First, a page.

Learning Effects – Part 3
Before we apply another effect, click on the first state in the History palette before the Asphalt effect, and then choose Clear History from the History palette menu (click on the little arrow in the palette’s upper right corner to access the menu).You don’t have to clear the history, but it’s more orderly.
You do need to step back before the Asphalt effect, to undo it and start with a clean image. If you ever get confused about which state was before an effect, or if your image gets changed in a way that you can’t seem to undo, close your image without saving, and reopen it. History states are not saved, so you’ll have a clean History palette when you reopen.
The Brushed Metal effect requires text, so select the type tool in the toolbar, and add one word, 50 pt or larger. You need to have your text layer selected in the Layers palette before choosing the Brushed Metal effect, and clicking the Apply button in the Effects Browser.
Make sure you choose Brushed Metal, and not Brushed Aluminum, which is right next to it in the list.
As we did with Asphalt, after you accept the effect, I want you to go back to the last history state before you applied the effect, and then walk forward, looking closely at what happens in the image, and in the Layers palette as you click on each subsequent state.
Watch closely when the first step, Rasterize Type, occurs. Type, in Elements and Photoshop, is created from from vector outlines. In order to apply filters to type, you have to first change it into a regular, pixel shape (an image).
In Elements, the command is called Simplify Layer, and not Rasterize, but you can see what it does by watching your Layers palette as you click on the Rasterize Type state.
The next series of states add a new layer, and then proceed to apply five filters to it. If the filter names are all new to you, please see the Appendix for help.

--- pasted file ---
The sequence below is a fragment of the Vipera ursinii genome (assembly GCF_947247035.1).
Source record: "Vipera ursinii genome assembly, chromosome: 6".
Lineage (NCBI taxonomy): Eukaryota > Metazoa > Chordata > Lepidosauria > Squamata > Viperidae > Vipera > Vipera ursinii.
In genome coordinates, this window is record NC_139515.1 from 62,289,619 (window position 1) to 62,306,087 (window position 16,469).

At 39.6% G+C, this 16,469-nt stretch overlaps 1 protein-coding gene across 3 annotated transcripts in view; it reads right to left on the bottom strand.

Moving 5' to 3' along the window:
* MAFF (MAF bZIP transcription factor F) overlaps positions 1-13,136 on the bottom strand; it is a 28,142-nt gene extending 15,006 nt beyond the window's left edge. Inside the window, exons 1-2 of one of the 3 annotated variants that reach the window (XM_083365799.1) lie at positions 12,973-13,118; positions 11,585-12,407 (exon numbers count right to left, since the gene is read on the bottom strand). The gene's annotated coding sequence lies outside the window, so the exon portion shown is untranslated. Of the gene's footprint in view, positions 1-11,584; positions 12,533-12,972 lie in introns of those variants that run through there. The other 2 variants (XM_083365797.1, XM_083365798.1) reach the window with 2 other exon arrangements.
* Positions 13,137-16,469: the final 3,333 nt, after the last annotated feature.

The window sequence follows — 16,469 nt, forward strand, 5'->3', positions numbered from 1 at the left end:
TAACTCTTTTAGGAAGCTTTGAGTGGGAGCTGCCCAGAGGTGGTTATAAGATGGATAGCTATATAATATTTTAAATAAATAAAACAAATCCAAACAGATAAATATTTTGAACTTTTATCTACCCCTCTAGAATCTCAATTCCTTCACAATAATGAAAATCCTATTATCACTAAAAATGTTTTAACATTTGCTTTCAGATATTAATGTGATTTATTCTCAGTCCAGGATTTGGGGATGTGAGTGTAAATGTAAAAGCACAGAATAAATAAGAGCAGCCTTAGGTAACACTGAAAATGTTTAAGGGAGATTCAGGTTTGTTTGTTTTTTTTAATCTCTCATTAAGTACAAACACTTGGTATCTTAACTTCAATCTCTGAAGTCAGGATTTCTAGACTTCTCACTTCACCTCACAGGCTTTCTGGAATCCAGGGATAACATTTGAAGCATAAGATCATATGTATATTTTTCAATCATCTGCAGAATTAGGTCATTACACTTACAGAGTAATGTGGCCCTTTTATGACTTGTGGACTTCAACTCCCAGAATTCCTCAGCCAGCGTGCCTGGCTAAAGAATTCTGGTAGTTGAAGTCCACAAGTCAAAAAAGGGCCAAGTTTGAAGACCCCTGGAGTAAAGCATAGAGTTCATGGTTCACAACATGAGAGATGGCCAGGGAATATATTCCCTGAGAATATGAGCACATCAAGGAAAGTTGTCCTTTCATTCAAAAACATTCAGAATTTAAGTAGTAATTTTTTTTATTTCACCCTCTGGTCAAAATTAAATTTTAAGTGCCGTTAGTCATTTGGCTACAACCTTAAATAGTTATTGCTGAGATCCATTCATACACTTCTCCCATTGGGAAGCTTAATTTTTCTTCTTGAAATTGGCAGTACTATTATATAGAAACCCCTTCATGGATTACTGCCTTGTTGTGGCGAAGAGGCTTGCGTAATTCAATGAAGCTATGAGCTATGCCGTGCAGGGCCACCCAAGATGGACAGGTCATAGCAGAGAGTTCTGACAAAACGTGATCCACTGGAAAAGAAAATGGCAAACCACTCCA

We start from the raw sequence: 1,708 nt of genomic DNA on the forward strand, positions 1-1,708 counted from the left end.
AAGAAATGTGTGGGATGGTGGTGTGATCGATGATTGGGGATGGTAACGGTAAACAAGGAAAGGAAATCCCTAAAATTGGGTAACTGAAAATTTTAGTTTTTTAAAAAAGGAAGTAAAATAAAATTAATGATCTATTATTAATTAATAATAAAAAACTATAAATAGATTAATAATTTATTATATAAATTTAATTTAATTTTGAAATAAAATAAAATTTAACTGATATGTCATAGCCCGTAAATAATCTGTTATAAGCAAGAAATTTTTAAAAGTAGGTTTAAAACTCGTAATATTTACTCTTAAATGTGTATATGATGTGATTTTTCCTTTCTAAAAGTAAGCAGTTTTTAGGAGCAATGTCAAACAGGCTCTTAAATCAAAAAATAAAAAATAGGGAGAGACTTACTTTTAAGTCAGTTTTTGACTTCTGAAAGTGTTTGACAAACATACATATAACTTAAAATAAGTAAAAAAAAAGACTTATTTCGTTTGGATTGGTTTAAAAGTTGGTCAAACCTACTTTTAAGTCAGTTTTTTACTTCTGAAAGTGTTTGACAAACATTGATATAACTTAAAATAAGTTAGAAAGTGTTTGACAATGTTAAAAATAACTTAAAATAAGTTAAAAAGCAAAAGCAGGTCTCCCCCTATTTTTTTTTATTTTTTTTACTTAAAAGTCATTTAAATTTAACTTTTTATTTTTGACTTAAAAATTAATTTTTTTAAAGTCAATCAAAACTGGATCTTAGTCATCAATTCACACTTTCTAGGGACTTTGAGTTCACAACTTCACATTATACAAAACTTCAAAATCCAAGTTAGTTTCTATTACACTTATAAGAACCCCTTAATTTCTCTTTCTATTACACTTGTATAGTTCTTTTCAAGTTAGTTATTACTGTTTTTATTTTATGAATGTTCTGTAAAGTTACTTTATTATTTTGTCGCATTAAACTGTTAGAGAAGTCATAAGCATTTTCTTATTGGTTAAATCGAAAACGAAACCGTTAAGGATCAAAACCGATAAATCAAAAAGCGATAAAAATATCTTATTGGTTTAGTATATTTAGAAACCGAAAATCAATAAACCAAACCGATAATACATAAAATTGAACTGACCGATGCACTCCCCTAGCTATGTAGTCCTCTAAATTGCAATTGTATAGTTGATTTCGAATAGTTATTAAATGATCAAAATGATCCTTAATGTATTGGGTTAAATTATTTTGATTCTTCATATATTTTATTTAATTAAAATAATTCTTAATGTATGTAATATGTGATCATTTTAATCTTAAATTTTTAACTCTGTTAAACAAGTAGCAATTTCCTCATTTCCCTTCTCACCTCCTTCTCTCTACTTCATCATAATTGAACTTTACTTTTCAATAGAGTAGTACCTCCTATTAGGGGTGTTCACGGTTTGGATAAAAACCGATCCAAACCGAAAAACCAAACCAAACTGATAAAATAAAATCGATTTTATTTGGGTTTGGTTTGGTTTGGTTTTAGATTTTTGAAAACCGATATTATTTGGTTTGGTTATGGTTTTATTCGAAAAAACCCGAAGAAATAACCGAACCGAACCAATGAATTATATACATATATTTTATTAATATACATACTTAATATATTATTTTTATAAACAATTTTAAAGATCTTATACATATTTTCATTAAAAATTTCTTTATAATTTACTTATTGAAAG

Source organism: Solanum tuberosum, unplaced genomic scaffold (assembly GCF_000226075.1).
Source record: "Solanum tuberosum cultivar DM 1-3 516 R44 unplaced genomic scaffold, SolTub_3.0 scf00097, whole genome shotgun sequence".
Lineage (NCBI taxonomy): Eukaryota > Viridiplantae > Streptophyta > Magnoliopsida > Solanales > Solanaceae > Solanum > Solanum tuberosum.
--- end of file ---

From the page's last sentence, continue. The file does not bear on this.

The Levels state adds contrast to the image. Levels can be applied either directly (as it is here), or as an adjustment layer. It alters the tonal range of your image, and is generally used for increasing contrast.
Then we come to the Group with Previous command. As promised when we saw this with the previous effect, I’ll explain what it does, this time.
Step back and forth between the Levels state and the Group with Previous state. Can you see what Group with Previous does?
It limits the visibility, and effects of the top layer to those areas that have content in the bottom layer. The boundary of the shape on the bottom layer determines what you see, and don’t see from the layer above.
When it was used in the Asphalt effect, the bottom layer was fully opaque, so the grouping effect was not particularly apparent. It should be much easier for you to see what it’s doing, here.
Next step is Merge Down, to combine, permanently, the two grouped layers.
And, the last state applies a Bevel and Emboss to the type. This is interesting because Elements doesn’t have a bevel and emboss style. You can apply a bevel, or you can apply an emboss, but not both.
You could apply a bevel style, and then use Filter > Stylize > Emboss, but the filters are not removable as are styles.
What you can do, is copy the style from this effect by choosing Layer > Layer Style > Copy Layer Style. To apply it, select a layer (which can be in another document) and choose Layer> Layer Styles > Paste Layer Style.